For Sacred Machines, tenor man Glenn White has enlisted some of the most recognizable working jazz musicians in New York for a session of precisely played original modern jazz. White's horn is soulful and rich and he expertly uses the talents of his supporting players, particularly the subtle genius of pianist Roberta Piket and Jamie Baum's venturesome flute, to great advantage. The outcome is a synchronous group sound whose strongest suit is the interchange among the players as they blend and support each other. Bassist Gary Wang and drummer Jeff Hirshfield combine to affect a warm open sound that makes this stylistically varied program go down very easily. Produced by alto saxophonist David Binney, the ethos here is definitely one of interactional musicianship amid strong compositions.
Given the richness and commanding presence of White's horn, a lesser flutist could have easily been overshadowed or relegated to augmentation and coloration. Baum, however, is such a powerful player in her own right that she is able to meet White on equal terms. Such is the case on many of these cuts as the two back each other up without sacrificing their individuality, go toe-to-toe in call-and-response fashion or play in tandem for gorgeous voicings.
While there is more than a hint of modality heremost obvious when the tenor takes center stage alone against a three-piece rhythm sectionthe pieces in toto are musically varied. Precious chamber-like moments reveal themselves as a flute/tenor duet or in the guise of an achingly beautiful Piket solo. These add to the depth and character of these tunes but Piket also spices things up by switching to Rhodes to add some occasional funkiness. While there is some definite virtuosic showcasing hereand with these players there should bethe centripetal style of the group dynamic is where this release shines.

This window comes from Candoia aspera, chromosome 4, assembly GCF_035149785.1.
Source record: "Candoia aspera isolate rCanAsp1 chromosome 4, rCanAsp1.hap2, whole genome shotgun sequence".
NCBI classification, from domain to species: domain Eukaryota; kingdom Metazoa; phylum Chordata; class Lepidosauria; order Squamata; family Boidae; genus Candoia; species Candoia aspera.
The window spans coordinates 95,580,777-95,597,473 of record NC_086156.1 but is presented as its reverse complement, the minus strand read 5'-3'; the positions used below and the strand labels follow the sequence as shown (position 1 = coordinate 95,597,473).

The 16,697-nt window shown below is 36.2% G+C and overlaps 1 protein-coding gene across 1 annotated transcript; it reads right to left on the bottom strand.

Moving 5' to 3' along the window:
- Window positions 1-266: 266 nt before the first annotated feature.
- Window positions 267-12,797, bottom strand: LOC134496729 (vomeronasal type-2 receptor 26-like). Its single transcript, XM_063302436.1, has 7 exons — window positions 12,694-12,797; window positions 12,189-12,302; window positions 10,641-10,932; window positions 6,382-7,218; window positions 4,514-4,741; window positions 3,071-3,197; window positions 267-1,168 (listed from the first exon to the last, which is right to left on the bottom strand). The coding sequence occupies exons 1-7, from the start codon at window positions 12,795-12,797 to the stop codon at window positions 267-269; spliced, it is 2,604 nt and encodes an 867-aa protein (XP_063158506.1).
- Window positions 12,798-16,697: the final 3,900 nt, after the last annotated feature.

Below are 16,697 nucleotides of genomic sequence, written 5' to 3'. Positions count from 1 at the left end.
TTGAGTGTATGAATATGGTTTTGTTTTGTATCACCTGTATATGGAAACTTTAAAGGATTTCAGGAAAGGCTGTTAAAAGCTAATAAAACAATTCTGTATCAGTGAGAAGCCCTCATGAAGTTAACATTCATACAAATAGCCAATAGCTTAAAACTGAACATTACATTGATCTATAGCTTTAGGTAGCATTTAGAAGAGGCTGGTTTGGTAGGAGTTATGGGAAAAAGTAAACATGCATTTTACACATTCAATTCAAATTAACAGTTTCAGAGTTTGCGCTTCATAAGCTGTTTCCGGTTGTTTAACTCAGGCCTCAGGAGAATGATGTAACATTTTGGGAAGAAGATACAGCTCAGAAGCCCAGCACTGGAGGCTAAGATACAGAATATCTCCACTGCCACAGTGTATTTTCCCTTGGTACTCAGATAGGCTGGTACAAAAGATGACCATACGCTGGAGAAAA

I love jazz because it is both challenging and exhilarating, and the endeavor of improvisation is the highest form of art.
I met so many great musicians--including my two earliest heroes, Maynard Ferguson and Dizzy Gillespie--by attending concerts
and being willing to treat them with the respect they deserve.
The best show I ever attended was the Pat Metheny/Ornette Coleman Song X concert at Cornell University.
The first jazz record I bought was an RCA compilation by Dizzy Gillespie.
My advice to new listeners is to not be afraid to listen to something because you're not familiar with the artists or the band or
the genre or anything - this is music that is best experienced through discovery.